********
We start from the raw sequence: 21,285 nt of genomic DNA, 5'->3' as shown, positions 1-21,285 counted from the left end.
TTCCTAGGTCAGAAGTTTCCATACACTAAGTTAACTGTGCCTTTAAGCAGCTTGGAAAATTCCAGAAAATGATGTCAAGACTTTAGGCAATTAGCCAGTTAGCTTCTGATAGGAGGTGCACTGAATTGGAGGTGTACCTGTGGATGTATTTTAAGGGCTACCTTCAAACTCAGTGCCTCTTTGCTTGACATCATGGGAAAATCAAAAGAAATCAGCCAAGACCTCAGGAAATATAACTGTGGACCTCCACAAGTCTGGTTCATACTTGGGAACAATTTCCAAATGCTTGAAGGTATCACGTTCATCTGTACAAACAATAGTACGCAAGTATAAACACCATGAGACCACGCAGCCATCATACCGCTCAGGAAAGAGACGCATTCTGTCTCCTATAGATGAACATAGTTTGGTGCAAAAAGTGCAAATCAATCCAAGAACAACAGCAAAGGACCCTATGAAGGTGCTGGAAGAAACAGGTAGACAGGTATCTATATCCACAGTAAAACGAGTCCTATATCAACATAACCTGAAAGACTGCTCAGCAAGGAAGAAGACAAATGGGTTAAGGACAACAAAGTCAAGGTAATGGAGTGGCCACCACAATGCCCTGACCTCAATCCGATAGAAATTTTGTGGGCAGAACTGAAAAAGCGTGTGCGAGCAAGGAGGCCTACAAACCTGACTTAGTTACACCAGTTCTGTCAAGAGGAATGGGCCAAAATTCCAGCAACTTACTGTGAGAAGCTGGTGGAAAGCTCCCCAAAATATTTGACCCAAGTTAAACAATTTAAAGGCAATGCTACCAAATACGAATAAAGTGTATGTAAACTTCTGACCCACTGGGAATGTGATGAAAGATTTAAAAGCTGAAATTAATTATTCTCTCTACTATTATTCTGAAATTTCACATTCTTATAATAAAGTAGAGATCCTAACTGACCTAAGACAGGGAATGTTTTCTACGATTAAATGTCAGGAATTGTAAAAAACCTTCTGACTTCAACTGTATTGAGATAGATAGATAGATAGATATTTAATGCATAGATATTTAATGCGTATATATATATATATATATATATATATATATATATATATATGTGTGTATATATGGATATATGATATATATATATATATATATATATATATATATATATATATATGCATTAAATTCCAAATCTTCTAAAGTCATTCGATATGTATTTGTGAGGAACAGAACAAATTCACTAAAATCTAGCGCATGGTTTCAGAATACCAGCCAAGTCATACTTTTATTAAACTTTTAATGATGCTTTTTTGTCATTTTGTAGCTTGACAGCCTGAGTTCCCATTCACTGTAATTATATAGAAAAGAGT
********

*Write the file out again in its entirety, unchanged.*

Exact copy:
We start from the raw sequence: 21,285 nt of genomic DNA, 5'->3' as shown, positions 1-21,285 counted from the left end.
TTCCTAGGTCAGAAGTTTCCATACACTAAGTTAACTGTGCCTTTAAGCAGCTTGGAAAATTCCAGAAAATGATGTCAAGACTTTAGGCAATTAGCCAGTTAGCTTCTGATAGGAGGTGCACTGAATTGGAGGTGTACCTGTGGATGTATTTTAAGGGCTACCTTCAAACTCAGTGCCTCTTTGCTTGACATCATGGGAAAATCAAAAGAAATCAGCCAAGACCTCAGGAAATATAACTGTGGACCTCCACAAGTCTGGTTCATACTTGGGAACAATTTCCAAATGCTTGAAGGTATCACGTTCATCTGTACAAACAATAGTACGCAAGTATAAACACCATGAGACCACGCAGCCATCATACCGCTCAGGAAAGAGACGCATTCTGTCTCCTATAGATGAACATAGTTTGGTGCAAAAAGTGCAAATCAATCCAAGAACAACAGCAAAGGACCCTATGAAGGTGCTGGAAGAAACAGGTAGACAGGTATCTATATCCACAGTAAAACGAGTCCTATATCAACATAACCTGAAAGACTGCTCAGCAAGGAAGAAGACAAATGGGTTAAGGACAACAAAGTCAAGGTAATGGAGTGGCCACCACAATGCCCTGACCTCAATCCGATAGAAATTTTGTGGGCAGAACTGAAAAAGCGTGTGCGAGCAAGGAGGCCTACAAACCTGACTTAGTTACACCAGTTCTGTCAAGAGGAATGGGCCAAAATTCCAGCAACTTACTGTGAGAAGCTGGTGGAAAGCTCCCCAAAATATTTGACCCAAGTTAAACAATTTAAAGGCAATGCTACCAAATACGAATAAAGTGTATGTAAACTTCTGACCCACTGGGAATGTGATGAAAGATTTAAAAGCTGAAATTAATTATTCTCTCTACTATTATTCTGAAATTTCACATTCTTATAATAAAGTAGAGATCCTAACTGACCTAAGACAGGGAATGTTTTCTACGATTAAATGTCAGGAATTGTAAAAAACCTTCTGACTTCAACTGTATTGAGATAGATAGATAGATAGATATTTAATGCATAGATATTTAATGCGTATATATATATATATATATATATATATATATATATATATATGTGTGTATATATGGATATATGATATATATATATATATATATATATATATATATATATATATATGCATTAAATTCCAAATCTTCTAAAGTCATTCGATATGTATTTGTGAGGAACAGAACAAATTCACTAAAATCTAGCGCATGGTTTCAGAATACCAGCCAAGTCATACTTTTATTAAACTTTTAATGATGCTTTTTTGTCATTTTGTAGCTTGACAGCCTGAGTTCCCATTCACTGTAATTATATAGAAAAGAGT